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As COVID-19 speeds up automation, what does the future hold for non-tech job seekers?

As COVID-19 speeds up automation, what does the future hold for non-tech job seekers?

Two ShopBack employees looking through lines of code. Alex Teo, who leads the company's people experience team, said that he thinks most employees will need some basic level of coding or data analysis skills. (Photo: ShopBack)

SINGAPORE: Technology - it is one of the few sectors still hiring despite the COVID-19 economic fallout; it is what has enabled many employees to work from home amid the pandemic; it could also displace many jobs over the next few years. 

According to the World Economic Forum in its latest Future of Jobs report released in October, half of the businesses surveyed plan to accelerate the automation of jobs in their companies.

Forty-three per cent indicated that they are set to reduce their workforce over the next few years due to technology integration, while 34 per cent said they plan to expand their workforce for the same reason.

"By 2025, the time spent on current tasks at work by humans and machines will be equal," said the WEF report. 

READ: COVID-19 pandemic speeds labour shift from humans to robots, WEF survey finds

Technology-based jobs populate the top 20 in a list of emerging jobs, from data analysts to robotics engineers. Those that are increasingly redundant include accountants, human resource specialists and relationship managers. 

The report is based on a survey of senior management leaders from nearly 300 companies worldwide - including 29 with operations in Singapore. Data was collected between January and September this year. 

Findings from the World Economic Forum's Future of Job's 2020 report on the top 20 emerging and declining jobs.

So in a future where technology dominates work processes, what do employment prospects look like for people who cannot tell the difference between Python and Java? 

It is not necessary for most people to master coding or learn to build software, tech industry players and recruitment experts told CNA, although they noted that it is important to be able to use the latest technological tools that relate to an employee's job function.

Even in a technology firm, non-tech roles like public relations and product design executives will still be necessary in the future - and employees are required to have strong communication skills or a good eye, said Mr Alex Teo, the people experience and government relations lead at online cashback platform ShopBack. It has 150 employees in Singapore and about 500 in nine territories.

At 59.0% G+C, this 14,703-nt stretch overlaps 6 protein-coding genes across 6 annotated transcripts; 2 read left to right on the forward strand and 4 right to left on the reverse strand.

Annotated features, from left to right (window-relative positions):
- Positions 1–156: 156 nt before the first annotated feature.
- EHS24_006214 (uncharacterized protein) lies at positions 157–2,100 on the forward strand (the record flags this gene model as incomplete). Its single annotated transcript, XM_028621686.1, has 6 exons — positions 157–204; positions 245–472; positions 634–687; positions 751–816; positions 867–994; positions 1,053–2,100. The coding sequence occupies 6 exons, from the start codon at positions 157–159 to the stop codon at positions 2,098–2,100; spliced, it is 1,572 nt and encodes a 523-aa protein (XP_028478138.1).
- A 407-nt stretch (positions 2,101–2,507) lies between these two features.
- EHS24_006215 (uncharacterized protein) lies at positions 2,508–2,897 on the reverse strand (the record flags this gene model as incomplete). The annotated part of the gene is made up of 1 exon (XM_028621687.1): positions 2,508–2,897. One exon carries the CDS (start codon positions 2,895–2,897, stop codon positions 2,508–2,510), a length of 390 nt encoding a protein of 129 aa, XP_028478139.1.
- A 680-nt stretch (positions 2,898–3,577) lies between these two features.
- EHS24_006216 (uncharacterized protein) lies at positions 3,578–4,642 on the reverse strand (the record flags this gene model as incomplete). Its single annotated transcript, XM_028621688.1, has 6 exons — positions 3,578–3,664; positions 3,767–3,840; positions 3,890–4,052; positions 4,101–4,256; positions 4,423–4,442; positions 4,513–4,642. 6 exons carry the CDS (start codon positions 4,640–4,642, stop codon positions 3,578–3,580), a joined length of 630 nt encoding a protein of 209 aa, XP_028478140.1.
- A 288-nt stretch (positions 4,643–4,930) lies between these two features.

Even then, some basic level of coding or data analysis might be required of most of its employees going forward, he said. For example, his finance and marketing teams need to know programming language to enable them to pull out information about transactions or create email newsletters.

“So knowledge of those coding languages … I think going forward. That may be the expectation for (most people),” Mr Teo said. 

READ: Singapore’s jobless rate climbs to 3.6%; more than 20,000 retrenched year-to-date

Similarly, co-founder of digital wealth manager Stashaway Michele Ferrario said many roles in the company do not need technical know-how, such as those in marketing, compliance and client engagement. 

Digital tools these departments use, like customer relationship management systems, have also become more user-friendly and intuitive over the years, he added.

Nonetheless, there are business development or strategy positions where data analysis is required and “being able to code will make you faster”, he said.

Stashaway currently has around 130 employees across five territories, with more than half of them in Singapore. Headcount is likely to increase to 200 plus or more than 300 in the next few years, Mr Ferrario said.

Rather than focus on becoming a computing expert, workers should put their energy into finding out how technology will affect their roles and learn to use the latest digital tools, industry players said. 

READ: Companies hunt for talent as Singapore tech sector continues to grow

“Tech jobs do not always mean coding or software development. There is a range of jobs in tech, such as product management, digital marketing, data analytics, user experience design (and more),” said Ms Aziza Sheerin, the Asia senior regional director of General Assembly, an educational organisation that runs classes in technology. 

“What is important is for people to understand how to leverage tech in their roles now,” she said.

General Assembly's senior regional director of Asia Aziza Sheerin. (Photo: General Assembly)

“I think tech is an enabler, but it doesn't really mean that you have to be a hardcore technical person … the key message is the ability to adapt and change,” said Mr Eric Heung, a manager of supply chain and procurement at recruitment firm Robert Walters. He cited the example of marketing executives who were used to print advertising strategies having to now grasp the idea of social media campaigns.